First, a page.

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Church of England to shatter ‘stained-glass ceiling’ and allow female bishops

First women expected to be appointed to highest office next year

Peter Apps
Monday 17 November 2014 01:00 GMT
Canon Philippa Boardman was ordained as a priest in 1994
Canon Philippa Boardman was ordained as a priest in 1994 (AFP/Getty)

It is an inequality dating back 2,000 years to the foundation of Christianity, but the restriction on women becoming bishops is expected to be swept away in just minutes at a historic meeting of Church of England leaders today.

The Anglican General Synod is expected to shatter the Church’s “stained-glass ceiling” this morning, when it signs off legislation changing the wording of “Canon 33” to read “a man or a woman may be consecrated to the office of bishop”.

Marking the culmination of years of campaigning and bitter internal dispute, the simple but long-awaited change will finally allow women to take the highest office within the Church of England, 20 years after women were first allowed to be ordained as priests.

The General Synod overwhelmingly backed legislation making the change in July and today’s procedural vote will rubber-stamp the move.

Hilary Cotton, chairwoman of Women and the Church, said she was hopeful the reform could eventually lead to “changing the culture of the church”.

The lay Synod member, who has been campaigning for women in the church for more than a decade, said: “It is not just about having women wearing purple, it is about changing the culture of the church to be more equal.

“It is exciting but I hope that in a few years it will be more normal for women to be appointed bishops.”

The Rev Rose Hudson-Wilkin, a vicar in two inner city parishes in Hackney, east London and chaplain to the House of Commons and the Queen, told The Independent: “What is of the utmost importance is that decisions about the life of the church are no longer going to be taken just by a group of men. Women will be able to sit at the table and make decisions.

“I think people – even those who have never darkened the door of a church – have been not only bemused but outraged that, in this day and age, there should be an organisation that is so caught up in itself and unable to look outward. I hope this will change the way people think of us.”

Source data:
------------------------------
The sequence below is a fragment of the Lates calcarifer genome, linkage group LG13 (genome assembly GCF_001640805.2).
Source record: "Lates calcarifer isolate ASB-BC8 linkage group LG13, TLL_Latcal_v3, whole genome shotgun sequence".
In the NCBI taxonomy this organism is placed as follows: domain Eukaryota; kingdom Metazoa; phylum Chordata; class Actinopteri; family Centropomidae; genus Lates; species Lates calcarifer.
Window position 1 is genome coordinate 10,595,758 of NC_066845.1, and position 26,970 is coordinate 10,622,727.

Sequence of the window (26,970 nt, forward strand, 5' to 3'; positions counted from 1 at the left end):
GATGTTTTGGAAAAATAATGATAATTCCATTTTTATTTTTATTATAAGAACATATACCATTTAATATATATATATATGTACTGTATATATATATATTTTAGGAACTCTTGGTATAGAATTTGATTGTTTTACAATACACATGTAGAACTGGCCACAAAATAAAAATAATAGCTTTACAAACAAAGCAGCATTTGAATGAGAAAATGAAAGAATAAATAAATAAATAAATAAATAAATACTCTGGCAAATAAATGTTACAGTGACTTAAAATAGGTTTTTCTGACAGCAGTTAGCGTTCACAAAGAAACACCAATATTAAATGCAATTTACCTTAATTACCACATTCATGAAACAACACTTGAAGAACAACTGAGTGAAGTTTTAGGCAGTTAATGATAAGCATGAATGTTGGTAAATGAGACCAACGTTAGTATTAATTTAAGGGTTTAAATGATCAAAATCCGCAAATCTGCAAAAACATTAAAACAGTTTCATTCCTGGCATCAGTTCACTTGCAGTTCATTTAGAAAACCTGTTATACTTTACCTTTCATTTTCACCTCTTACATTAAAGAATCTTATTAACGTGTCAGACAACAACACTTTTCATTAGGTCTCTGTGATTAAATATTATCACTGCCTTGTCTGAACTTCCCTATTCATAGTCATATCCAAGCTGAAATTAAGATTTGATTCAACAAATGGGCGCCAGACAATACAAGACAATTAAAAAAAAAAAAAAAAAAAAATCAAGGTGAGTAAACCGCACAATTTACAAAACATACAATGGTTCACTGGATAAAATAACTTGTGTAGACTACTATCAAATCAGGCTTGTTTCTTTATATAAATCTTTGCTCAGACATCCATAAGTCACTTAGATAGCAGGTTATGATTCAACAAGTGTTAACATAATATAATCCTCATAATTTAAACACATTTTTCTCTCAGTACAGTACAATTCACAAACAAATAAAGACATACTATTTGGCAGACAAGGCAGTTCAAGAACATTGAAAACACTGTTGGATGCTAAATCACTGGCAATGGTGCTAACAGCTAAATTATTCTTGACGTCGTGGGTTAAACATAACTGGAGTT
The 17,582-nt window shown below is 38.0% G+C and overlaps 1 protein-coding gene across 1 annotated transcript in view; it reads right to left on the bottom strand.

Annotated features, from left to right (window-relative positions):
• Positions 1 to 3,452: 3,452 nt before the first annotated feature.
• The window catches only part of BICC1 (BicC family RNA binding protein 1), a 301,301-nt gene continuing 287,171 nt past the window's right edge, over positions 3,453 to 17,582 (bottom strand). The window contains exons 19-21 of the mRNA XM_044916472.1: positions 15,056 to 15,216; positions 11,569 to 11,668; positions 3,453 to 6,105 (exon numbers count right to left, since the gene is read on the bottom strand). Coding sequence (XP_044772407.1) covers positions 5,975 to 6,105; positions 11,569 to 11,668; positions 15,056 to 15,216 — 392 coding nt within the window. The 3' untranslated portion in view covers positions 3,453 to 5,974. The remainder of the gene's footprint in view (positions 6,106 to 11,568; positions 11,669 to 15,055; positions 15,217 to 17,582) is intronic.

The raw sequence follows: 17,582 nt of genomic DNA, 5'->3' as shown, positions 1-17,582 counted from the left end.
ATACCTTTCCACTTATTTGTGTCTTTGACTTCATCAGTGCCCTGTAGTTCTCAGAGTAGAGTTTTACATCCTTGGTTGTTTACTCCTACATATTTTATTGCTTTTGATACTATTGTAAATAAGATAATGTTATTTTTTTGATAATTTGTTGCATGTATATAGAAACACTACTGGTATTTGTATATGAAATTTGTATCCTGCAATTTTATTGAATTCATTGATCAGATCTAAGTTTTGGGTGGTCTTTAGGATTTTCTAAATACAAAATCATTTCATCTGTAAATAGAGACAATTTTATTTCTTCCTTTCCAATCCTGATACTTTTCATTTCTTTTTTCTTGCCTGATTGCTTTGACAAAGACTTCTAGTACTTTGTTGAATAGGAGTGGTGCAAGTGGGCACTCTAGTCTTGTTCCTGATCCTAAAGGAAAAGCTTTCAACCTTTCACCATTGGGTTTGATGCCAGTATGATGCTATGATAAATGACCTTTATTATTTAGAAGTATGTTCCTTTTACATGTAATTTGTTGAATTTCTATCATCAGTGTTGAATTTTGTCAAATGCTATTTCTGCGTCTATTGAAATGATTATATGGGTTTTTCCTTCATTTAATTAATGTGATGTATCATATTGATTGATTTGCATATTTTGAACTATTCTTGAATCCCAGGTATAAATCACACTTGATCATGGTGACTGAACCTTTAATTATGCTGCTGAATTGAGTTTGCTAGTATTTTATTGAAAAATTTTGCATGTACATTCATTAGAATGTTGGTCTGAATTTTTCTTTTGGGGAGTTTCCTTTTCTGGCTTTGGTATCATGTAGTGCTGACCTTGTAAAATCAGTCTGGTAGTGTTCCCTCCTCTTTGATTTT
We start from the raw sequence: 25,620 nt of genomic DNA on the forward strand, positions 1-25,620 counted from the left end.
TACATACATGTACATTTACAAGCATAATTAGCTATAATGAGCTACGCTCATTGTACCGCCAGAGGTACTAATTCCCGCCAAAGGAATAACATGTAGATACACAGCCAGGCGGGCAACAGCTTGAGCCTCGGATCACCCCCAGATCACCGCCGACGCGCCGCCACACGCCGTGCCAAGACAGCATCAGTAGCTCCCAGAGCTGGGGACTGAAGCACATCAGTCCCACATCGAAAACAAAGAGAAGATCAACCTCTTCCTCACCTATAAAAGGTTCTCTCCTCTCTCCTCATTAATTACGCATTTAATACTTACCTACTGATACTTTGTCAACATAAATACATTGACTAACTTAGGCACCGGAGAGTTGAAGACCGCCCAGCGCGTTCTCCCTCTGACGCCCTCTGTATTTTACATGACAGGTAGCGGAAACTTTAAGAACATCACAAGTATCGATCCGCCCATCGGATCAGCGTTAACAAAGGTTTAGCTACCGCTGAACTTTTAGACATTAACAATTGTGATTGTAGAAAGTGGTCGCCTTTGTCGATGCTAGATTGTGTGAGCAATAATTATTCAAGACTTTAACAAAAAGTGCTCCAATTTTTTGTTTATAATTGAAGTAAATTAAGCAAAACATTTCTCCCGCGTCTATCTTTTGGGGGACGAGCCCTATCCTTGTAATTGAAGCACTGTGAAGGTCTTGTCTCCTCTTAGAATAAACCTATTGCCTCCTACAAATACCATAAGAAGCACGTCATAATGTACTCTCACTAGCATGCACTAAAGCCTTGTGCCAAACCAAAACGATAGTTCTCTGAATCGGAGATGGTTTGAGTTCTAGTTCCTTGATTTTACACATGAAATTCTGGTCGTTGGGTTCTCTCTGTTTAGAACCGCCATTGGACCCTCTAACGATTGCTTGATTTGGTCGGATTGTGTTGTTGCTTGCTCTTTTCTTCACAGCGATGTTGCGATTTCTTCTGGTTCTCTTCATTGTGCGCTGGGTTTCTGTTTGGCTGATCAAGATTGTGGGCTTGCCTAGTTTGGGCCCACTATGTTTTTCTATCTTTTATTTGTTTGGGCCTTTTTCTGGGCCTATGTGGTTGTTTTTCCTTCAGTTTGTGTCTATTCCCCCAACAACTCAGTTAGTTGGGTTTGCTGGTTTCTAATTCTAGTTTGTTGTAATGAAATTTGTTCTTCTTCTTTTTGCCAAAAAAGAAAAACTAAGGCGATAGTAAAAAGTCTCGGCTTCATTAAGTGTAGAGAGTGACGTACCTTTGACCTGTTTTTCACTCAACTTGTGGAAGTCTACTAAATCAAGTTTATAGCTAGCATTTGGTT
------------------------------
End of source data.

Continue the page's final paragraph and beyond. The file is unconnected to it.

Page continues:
Ms Hudson-Wilkin said she had no ambitions to become a bishop herself, but hoped a good female candidate would come forward.

The first female bishop could be appointed by the end of the year, with the selection process already underway for the vacant Southwell and Nottingham diocese. Gloucester, Oxford and Newcastle are also set to be filled next year.

In a statement to the Crown Nominations Committee, which nominates potential bishops, members of Southwell and Nottingham referred to their future leader as “he or she” for the first time last week.

The Very Rev Vivienne Faull, the Dean of York; the Rev Dr June Osborne, Dean of Salisbury Cathedral; and Canon Philippa Boardman, Canon Treasurer of St Paul’s Cathedral, are among those widely tipped to be the first woman to take on a senior role.

The topic has been second only to gay marriage in dividing opinion and driving debate in the Church of England in recent years.

The first women were ordained in 1994 in the Church of England and they now make up about a third of clergy’s total numbers.

A previous bid to allow women to become bishops was defeated by six votes in November 2012, causing bitter recriminations within the church.

Synod member Christina Rees, who has campaigned for equality in the church for 25 years, said women should eventually make up a high proportion of senior roles.

She said it would change the public perception that the church had a “problem with women” and said there was nothing preventing a female bishop being appointed straight away.

“The stained-glass ceiling is finally being shattered,” she added.

The colour purple: Female frontrunners

Canon Philippa Boardman, 50, Canon Treasurer of St Paul’s Cathedral. Among the first women ordained in the Church of England in 1994, Ms Boardman was made an MBE in 2011 for her work to renovate the Church of St Paul in Old Ford, east London. She told The Guardian she was wearing something purple – the colour worn by bishops – every day in protest at the defeat of the women bishops legislation at the General Synod in November 2012.

The Very Rev Vivienne Faull, 59, Dean of York Minster. Frontrunner to be the first woman bishop. One of the first female priests ordained in 1994 and the first woman to run an English cathedral when she became provost of Leicester in 2000. Named Dean of York Minster in 2012.

The Very Rev Dr Jane Hedges, 58, Dean of Norwich. Dr Hedges, former Canon Steward of Westminster Abbey and Archdeacon of Westminster, was installed last month as Dean of Norwich. She accompanied senior members of the Royal Family at high-profile services in Westminster Abbey.

The Rev Dr June Osborne, 61, Dean of Salisbury Cathedral. The first woman to be made a dean of one of the Church of England’s medieval cathedrals when she was appointed at Salisbury in 2004.

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